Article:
Bitcoin miners say surviving in this low-margin environment is a challenge
Industry players actually view BTC mining as the catalyst that will spur innovation and improve the efficiency of power generation and distribution.
Sun, 31 Jul 2022, 19:18 pm UTC
Running a Bitcoin mining business is a lot stressful these days. The currency crypto market downturn, which sent BTC’s price plunging to just around a third of its all-time high in November 2021, has forced miners to sell some of the Bitcoin holdings to meet operating costs and other financial obligations. In addition, concerns about crypto mining’s environmental impact continue to linger, an issue that miners will have to continue to face for years to come.
One problem Bitcoin miners are facing now is that they need to come up with funding to pay for the mining equipment they previously ordered. Back when BTC was still in a rally, mining firms did not hesitate to take on loans to finance their rapid expansion programs. Unfortunately, these obligations need to be paid now, a rather unfortunate timing since they’ll basically be selling their highly treasured crypto holding at a bargain at this point.
“There’s going to definitely be a capital crunch in publicly listed companies or at least not even just publicly listed companies,” Luxor CEO Nick Hansen told Cointelegraph during an exclusive Bitcoin miners panel. “There’s probably close to $4 billion worth of new ASICs that need to be paid for as they come out, and that capital is no longer available.”
Unfortunately, not everyone will survive. “Hedge funds blow up very quickly,” Hansen added. “I think miners are going to take 3 to 6 months to blow up. So we’ll see who’s got good operations and who’s able to survive this low margin environment.”
When it comes to Bitcoin mining’s environmental impact, industry players actually view BTC mining as the catalyst that will spur innovation and improve the efficiency of power generation and distribution. “I think Bitcoin mining is just not bad for the environment, period, I think if anything, it incentivizes more energy production, it improves grid reliability, and resilience and I think it will likely lower retail electricity rates in the long term,” Blockware Solutions analyst Joe Burnett said.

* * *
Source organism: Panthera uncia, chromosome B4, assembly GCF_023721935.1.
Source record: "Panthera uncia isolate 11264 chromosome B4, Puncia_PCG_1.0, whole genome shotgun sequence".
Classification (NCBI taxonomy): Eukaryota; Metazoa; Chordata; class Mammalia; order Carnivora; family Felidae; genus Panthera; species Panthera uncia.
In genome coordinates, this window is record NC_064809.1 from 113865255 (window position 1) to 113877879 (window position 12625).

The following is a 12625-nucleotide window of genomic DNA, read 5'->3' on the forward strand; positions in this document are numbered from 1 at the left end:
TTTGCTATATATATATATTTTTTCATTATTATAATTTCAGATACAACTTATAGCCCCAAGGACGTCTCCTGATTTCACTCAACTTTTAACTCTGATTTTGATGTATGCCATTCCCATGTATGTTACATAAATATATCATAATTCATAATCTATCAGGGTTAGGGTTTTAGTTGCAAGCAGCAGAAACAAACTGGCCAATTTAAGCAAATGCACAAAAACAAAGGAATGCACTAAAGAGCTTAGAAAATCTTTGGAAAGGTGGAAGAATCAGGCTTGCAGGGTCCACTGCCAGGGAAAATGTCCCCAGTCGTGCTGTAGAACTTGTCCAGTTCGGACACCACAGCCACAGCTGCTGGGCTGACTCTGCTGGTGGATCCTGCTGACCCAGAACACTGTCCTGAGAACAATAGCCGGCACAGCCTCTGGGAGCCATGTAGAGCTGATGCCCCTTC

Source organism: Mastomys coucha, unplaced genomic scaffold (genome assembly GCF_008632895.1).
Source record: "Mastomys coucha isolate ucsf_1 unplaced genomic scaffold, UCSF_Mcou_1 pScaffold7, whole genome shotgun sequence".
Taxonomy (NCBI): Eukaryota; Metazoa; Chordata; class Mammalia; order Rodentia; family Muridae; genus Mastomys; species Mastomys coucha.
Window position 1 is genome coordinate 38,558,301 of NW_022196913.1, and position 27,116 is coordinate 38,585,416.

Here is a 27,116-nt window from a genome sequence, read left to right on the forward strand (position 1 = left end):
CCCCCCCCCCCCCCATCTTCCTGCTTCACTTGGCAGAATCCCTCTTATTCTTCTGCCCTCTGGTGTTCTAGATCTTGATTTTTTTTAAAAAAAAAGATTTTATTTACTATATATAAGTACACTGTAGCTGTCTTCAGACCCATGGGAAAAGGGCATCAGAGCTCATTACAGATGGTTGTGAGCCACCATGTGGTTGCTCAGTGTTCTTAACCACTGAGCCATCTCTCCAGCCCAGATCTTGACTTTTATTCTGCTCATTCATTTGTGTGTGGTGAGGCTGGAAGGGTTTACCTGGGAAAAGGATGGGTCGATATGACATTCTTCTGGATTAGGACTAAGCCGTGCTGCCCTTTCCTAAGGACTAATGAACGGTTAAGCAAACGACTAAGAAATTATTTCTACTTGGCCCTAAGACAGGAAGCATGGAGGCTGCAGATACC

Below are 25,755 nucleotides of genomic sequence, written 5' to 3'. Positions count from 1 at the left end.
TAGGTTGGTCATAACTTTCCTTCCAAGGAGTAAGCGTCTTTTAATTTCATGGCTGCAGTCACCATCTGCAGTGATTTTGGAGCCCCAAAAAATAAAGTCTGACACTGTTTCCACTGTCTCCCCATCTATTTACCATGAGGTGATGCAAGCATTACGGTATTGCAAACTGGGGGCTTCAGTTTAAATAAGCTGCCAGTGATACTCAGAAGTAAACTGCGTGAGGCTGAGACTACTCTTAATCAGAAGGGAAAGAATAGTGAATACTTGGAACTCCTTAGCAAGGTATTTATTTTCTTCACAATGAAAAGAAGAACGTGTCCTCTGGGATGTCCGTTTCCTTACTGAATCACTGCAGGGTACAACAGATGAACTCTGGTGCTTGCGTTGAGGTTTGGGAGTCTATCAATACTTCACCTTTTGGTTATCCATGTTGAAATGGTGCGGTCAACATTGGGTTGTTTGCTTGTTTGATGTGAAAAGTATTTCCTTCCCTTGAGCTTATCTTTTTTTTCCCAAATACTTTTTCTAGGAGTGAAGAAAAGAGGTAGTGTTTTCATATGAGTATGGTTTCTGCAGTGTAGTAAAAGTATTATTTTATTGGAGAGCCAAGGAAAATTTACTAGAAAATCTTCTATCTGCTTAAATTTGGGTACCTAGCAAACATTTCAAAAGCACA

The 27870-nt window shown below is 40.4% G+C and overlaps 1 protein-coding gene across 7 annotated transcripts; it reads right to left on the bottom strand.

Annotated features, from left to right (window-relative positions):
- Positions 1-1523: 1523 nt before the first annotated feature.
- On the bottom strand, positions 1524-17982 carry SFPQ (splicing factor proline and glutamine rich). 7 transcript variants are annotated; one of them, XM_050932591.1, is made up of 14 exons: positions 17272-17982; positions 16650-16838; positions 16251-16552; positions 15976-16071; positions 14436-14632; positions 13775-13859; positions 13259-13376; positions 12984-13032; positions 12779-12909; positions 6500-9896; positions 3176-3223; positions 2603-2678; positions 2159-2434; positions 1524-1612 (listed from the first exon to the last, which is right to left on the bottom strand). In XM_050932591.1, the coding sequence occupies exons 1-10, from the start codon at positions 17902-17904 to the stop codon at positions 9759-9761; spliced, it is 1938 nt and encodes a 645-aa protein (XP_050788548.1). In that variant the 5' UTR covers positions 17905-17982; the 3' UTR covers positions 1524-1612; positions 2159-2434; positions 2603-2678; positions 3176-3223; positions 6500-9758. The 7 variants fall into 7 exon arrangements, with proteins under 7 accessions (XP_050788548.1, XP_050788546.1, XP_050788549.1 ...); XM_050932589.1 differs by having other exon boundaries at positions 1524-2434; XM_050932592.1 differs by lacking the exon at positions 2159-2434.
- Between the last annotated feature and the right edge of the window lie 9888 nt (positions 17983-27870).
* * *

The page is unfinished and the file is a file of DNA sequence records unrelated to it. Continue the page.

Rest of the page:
“By being that buyer of last resort and buyer of first resort for energy. It’s going to transform energy, energy markets, and the way it is produced and consumed here in the United States,” Hansen explained. “And, overall, it should significantly improve the human condition over time.”
PRTI Inc. adviser Magdalena Gronowska believes that mining could fund more research into better waste management and cleaner energy. “What I think is really amazing about Bitcoin mining is that it’s really presenting a completely novel way to fund or subsidize that development of energy or waste management infrastructure,” she explained. “And that's a way that’s beyond those traditional taxpayer or electricity ratepayer pathways because this way is based on a purely elegant system of economic incentives.”
Meanwhile, Hashworks CEO Todd Esse believes that crypto mining will eventually be concentrated in areas rich in natural resources as these locations will be able to afford to produce electricity at a much lower cost. “I believe that most of the mining down the road will be held in the Middle East and North America, and to some extent Asia,” he said. “Depending upon how much they are eventually able to cut off. And that really speaks to the availability of natural resources and the cost of power.”
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